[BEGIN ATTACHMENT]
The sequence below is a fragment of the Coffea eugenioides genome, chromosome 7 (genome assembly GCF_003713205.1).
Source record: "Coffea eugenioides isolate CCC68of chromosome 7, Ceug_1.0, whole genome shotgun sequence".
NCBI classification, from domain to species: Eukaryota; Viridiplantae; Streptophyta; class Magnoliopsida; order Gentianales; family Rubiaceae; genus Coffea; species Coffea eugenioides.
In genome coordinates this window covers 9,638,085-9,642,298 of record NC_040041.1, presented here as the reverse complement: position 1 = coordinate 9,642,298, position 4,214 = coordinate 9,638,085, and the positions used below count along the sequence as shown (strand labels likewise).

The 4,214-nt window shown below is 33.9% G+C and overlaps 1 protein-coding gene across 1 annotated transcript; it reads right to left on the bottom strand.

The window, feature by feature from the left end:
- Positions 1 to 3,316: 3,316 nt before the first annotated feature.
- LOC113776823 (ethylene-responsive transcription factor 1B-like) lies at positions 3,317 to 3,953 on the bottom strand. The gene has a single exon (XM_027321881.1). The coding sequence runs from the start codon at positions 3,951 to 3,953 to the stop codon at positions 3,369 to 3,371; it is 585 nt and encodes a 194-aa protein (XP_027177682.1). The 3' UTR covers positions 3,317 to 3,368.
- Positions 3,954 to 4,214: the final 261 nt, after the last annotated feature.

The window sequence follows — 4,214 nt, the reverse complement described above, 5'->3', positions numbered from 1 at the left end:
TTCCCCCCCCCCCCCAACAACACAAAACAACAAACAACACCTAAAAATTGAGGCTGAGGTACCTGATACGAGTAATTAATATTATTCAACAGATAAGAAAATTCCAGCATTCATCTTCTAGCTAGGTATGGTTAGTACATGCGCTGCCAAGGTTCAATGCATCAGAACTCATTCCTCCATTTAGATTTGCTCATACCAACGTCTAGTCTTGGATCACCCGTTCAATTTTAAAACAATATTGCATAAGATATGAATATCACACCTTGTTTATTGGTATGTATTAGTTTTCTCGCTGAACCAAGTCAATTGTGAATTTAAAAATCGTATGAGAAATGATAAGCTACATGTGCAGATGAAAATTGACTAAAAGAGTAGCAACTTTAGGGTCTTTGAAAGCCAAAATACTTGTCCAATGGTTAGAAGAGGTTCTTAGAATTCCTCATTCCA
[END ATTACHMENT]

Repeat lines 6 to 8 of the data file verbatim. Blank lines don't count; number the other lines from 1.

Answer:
The window, feature by feature from the left end:
- Positions 1 to 3,316: 3,316 nt before the first annotated feature.
- LOC113776823 (ethylene-responsive transcription factor 1B-like) lies at positions 3,317 to 3,953 on the bottom strand. The gene has a single exon (XM_027321881.1). The coding sequence runs from the start codon at positions 3,951 to 3,953 to the stop codon at positions 3,369 to 3,371; it is 585 nt and encodes a 194-aa protein (XP_027177682.1). The 3' UTR covers positions 3,317 to 3,368.